China to Ban Pick-Up Artists

Young Asian man and woman drinking cocktails in a café at night.
Photo by Khoa Võ from Pexels

China’s state-run Global Times on Tuesday announced the communist government will amend its Law on the Protection of Women’s Rights and Interests to “prohibit acts of mind control against women,” including “PUA (pick-up artist) moves.”

These rather severe amendments were announced as China is still dealing with the fallout from tennis star Peng Shuai accusing former Vice Premier Zhang Gaoli of raping her a decade ago. The new restrictions against pick-up artistry could be part of China’s propaganda war to spin away the Peng story by touting Beijing’s supposedly tough stance against harassment. 

The Global Times made a point of mentioning the Law on the Protection of Women’s Rights “came into force nearly 30 years ago,” and even preemptively castigated “foreign media” likely to claim the new regulations were imposed “after government suppression of the #MeToo movement.” 

The details of the latest revision certainly sound like a veiled promise that what allegedly happened to Peng Shuai will not happen again:

According to the draft, sexual harassment against a woman’s will be [sic] prohibited in ways that involve words with sexual connotations or innuendo; inappropriate and unnecessary physical behavior; displays or dissemination of images, text, information, audio or video with obvious sexual significance; or acts that imply that there will be some benefit in developing a private or sexual relationship.

The draft stipulates that women who are victims of sexual harassment can file complaints with relevant units and authorities. These units and authorities shall handle complaints promptly and inform the victims of the results in writing. The female victims may either report the case to a public security organ or file a civil lawsuit with a people’s court.

After relating lengthy details of the Western-style bans on discrimination against women in hiring and employment – particularly discrimination against pregnant women and prospective mothers, a major concern for a country attempting to pull out of a demographic death spiral – the Global Times dug into the provisions against “mind control” and “non-violent acts including brainwashing, manipulation of women, and instigation of female suicide.”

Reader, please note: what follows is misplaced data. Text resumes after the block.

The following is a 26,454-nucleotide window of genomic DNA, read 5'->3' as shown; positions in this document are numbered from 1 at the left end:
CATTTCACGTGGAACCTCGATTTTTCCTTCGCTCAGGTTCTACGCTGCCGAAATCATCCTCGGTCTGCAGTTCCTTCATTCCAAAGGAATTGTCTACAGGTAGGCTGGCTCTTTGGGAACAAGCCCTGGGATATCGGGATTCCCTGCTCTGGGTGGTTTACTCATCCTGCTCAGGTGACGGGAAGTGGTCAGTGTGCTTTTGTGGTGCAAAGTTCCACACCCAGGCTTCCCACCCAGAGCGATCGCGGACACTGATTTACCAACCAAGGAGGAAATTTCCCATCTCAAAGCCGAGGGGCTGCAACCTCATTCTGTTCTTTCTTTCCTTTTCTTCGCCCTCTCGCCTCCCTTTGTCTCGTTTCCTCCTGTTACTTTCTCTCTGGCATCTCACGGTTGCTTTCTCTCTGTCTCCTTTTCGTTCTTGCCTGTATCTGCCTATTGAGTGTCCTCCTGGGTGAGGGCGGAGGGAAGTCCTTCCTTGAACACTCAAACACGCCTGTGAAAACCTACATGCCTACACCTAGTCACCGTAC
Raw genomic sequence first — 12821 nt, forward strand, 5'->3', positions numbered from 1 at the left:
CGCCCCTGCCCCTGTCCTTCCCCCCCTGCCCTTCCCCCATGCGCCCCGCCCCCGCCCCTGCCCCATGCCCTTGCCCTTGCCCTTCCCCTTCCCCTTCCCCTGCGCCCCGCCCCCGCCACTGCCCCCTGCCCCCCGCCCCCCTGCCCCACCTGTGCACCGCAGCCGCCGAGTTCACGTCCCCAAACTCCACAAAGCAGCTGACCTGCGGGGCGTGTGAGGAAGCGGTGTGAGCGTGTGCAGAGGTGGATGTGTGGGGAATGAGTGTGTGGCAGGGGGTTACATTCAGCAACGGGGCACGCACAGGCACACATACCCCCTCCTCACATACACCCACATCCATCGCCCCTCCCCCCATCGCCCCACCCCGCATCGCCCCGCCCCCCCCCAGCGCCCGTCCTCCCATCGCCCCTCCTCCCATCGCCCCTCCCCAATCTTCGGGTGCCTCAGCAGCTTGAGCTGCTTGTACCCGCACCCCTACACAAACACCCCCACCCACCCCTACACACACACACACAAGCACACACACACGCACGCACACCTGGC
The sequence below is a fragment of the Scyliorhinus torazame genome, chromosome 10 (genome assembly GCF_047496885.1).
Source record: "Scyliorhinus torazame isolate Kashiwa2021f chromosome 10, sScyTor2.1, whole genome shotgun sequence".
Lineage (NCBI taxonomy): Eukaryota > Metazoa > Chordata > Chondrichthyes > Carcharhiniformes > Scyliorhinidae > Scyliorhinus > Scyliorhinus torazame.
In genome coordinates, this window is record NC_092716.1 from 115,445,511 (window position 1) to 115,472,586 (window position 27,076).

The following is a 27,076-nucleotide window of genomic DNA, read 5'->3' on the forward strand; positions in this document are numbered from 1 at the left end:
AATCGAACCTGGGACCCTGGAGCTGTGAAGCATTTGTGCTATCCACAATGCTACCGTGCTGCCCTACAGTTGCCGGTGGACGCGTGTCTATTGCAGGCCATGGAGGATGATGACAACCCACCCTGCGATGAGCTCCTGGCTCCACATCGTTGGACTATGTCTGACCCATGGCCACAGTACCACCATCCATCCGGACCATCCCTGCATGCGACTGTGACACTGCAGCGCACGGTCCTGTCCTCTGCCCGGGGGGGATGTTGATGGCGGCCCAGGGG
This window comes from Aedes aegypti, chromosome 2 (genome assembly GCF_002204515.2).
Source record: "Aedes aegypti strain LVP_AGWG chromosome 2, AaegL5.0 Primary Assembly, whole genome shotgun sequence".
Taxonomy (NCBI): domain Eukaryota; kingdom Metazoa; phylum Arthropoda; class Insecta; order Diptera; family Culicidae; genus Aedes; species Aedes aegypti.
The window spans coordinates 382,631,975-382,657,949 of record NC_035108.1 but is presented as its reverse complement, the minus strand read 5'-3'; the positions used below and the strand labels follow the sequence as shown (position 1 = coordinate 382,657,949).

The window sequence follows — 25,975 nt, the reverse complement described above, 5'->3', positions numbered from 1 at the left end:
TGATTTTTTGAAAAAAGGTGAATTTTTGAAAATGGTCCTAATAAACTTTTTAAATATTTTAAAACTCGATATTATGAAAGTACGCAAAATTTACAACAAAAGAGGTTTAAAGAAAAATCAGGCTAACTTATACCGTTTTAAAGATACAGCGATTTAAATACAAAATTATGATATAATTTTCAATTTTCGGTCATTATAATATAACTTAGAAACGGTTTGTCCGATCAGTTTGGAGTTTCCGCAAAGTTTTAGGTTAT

“Some local law enforcement authorities have investigated organizations and individuals conducting PUA-related training and online sales courses. In addition, the so-called girls’ morals schools using verbal abuse, and the contemptuous destruction of female dignity to poison women, have emerged in recent years,” the article explained.

These comments refer to a scandal that erupted in China in 2019 after a woman known as “Bao Li” (China’s version of the pseudonym “Jane Doe”) attempted to commit suicide and was declared brain-dead. Text messages from her phone revealed she was manipulated and demeaned by a man who wanted to use her for sex – or, as he put it, “I want you to get pregnant with me, then get an abortion.”

Bao Li was an undergraduate at Peking University, so the Chinese public was shocked that she could have been broken with such a crude campaign of emotional abuse. Her friends spoke darkly of trained PUAs, a major industry in China that apparently peaked sometime around 2017, with huge pick-up artist websites that boasted millions of members. Some of these PUA groups published training manuals that really did teach how to use brainwashing techniques – which are not hard to come by in a brutal Communist tyranny – to dominate women by shattering their self-esteem. There were men who worked as “professional PUA” instructors, charging thousands of dollars to teach other men to pick up several women per day.

There was never actually any proof that the man who pushed Bao Li to suicide was a graduate of these “PUA schools” or consumer of their materials online, but the Chinese Communist Party launched a major crackdown on PUA after the scandal.


Please let us know if you're having issues with commenting.